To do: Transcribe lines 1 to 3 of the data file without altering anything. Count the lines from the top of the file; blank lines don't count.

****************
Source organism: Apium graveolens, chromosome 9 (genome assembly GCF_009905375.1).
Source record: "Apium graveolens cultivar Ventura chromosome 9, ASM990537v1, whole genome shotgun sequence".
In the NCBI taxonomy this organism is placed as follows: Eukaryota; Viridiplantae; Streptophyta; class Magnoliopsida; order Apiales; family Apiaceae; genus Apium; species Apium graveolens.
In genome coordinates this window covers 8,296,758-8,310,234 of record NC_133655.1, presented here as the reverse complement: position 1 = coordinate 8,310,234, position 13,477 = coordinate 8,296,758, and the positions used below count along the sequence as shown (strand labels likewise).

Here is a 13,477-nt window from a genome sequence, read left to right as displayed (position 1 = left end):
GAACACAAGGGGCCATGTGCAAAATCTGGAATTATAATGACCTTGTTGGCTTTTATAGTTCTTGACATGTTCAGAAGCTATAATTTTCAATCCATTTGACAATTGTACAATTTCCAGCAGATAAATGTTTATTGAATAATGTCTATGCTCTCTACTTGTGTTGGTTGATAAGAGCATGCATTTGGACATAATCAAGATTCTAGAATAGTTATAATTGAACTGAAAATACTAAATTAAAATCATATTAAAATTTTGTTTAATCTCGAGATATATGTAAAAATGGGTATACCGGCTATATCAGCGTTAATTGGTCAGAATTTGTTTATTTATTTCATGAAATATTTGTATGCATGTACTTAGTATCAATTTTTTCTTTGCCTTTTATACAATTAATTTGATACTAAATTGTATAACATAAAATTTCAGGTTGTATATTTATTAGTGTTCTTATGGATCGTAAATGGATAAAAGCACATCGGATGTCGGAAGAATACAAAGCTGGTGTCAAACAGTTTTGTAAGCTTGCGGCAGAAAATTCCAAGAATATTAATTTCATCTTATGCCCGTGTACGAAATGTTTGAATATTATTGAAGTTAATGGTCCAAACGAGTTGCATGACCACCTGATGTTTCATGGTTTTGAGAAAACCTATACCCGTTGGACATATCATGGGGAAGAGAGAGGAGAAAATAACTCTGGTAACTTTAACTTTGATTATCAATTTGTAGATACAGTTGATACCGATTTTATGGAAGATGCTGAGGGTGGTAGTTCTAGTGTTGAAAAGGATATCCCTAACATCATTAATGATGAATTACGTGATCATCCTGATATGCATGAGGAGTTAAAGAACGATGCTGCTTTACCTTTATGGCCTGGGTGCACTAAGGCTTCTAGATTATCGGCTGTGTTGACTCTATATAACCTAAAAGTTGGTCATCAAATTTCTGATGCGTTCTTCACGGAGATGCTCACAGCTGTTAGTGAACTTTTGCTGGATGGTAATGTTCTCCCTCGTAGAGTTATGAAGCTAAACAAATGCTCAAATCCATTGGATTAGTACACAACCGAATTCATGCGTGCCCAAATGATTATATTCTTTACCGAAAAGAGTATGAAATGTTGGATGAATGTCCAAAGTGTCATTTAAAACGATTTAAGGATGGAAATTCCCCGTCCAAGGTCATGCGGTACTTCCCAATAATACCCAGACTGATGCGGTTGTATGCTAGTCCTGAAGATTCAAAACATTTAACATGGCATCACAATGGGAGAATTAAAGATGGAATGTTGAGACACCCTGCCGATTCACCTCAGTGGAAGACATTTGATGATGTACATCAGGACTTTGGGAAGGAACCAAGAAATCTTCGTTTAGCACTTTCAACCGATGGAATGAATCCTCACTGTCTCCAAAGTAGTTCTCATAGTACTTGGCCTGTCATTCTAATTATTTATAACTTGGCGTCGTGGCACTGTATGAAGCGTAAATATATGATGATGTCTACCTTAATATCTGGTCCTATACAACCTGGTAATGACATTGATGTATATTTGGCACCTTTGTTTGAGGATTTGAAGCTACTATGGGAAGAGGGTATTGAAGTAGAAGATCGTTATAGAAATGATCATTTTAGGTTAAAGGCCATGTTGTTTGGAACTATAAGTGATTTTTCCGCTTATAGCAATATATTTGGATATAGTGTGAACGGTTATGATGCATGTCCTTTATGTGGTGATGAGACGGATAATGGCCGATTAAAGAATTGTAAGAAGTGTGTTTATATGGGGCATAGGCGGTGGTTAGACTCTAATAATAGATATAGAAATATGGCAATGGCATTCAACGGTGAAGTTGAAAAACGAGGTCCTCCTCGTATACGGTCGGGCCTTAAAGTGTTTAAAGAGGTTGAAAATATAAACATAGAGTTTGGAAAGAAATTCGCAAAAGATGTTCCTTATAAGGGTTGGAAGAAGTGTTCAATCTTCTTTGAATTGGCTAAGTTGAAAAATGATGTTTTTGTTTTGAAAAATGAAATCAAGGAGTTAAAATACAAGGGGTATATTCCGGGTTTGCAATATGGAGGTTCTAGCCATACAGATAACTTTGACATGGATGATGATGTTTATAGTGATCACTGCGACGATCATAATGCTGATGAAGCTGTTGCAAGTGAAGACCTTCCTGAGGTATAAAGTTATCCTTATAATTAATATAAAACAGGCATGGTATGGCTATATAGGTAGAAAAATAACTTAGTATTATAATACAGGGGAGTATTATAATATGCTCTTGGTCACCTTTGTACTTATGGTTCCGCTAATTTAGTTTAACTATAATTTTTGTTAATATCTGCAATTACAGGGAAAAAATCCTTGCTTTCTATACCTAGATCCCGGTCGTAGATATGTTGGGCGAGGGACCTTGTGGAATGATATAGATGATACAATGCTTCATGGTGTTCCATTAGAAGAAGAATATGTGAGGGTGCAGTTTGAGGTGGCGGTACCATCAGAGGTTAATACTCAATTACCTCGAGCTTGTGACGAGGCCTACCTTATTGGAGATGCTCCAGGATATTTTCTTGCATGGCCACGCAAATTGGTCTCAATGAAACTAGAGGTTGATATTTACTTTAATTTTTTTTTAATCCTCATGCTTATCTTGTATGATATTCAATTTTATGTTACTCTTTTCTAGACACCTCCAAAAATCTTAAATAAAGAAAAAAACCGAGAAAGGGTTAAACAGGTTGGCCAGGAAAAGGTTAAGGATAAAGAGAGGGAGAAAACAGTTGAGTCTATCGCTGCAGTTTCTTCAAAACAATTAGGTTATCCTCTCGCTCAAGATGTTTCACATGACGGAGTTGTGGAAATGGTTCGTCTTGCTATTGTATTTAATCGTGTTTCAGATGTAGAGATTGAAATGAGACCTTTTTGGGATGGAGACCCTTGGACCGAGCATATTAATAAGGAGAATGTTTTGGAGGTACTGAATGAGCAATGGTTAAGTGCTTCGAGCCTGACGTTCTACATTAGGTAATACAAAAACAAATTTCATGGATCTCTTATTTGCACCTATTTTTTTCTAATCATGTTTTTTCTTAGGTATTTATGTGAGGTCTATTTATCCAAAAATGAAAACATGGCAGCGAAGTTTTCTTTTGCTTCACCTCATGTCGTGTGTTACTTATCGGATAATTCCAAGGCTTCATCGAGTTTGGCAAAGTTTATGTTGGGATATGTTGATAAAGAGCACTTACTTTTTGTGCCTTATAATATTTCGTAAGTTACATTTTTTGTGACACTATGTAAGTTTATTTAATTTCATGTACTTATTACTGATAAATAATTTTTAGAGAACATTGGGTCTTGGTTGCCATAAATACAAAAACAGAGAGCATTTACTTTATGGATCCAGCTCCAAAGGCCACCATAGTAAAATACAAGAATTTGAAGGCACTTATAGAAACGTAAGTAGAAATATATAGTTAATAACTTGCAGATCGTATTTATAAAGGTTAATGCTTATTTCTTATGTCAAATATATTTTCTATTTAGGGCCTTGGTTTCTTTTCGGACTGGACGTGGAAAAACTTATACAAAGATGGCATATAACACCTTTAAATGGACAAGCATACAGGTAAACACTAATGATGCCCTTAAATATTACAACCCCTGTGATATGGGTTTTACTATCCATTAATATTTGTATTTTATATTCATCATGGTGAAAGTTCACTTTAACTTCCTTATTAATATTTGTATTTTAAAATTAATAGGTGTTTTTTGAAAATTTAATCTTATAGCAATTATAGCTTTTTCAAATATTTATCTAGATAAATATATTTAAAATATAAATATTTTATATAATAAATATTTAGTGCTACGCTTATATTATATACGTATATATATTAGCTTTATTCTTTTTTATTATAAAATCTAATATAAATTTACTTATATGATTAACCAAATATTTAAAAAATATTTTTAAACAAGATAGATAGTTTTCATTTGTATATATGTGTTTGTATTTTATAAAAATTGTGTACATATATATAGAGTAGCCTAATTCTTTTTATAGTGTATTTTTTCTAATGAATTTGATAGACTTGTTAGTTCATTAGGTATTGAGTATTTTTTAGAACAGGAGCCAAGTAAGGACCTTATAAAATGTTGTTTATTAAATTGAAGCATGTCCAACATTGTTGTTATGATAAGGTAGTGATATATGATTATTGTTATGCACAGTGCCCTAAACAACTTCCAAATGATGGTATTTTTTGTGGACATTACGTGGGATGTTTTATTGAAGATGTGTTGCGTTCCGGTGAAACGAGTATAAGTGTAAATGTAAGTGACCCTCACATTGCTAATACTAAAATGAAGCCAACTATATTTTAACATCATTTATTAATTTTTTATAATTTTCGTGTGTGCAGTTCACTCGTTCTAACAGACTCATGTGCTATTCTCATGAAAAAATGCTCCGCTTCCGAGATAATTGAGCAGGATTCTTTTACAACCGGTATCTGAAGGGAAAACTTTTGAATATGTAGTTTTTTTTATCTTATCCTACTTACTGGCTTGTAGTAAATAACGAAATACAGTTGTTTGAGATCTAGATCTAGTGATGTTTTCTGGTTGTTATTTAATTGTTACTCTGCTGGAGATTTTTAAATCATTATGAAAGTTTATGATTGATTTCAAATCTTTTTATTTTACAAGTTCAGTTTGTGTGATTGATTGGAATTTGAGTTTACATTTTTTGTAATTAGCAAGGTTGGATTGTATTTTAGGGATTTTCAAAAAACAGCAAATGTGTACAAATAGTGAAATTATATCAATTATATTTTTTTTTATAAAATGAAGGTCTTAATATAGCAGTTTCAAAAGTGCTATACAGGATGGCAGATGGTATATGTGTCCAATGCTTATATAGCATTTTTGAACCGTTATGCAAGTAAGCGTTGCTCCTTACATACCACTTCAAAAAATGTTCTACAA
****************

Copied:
Source organism: Apium graveolens, chromosome 9 (genome assembly GCF_009905375.1).
Source record: "Apium graveolens cultivar Ventura chromosome 9, ASM990537v1, whole genome shotgun sequence".
In the NCBI taxonomy this organism is placed as follows: Eukaryota; Viridiplantae; Streptophyta; class Magnoliopsida; order Apiales; family Apiaceae; genus Apium; species Apium graveolens.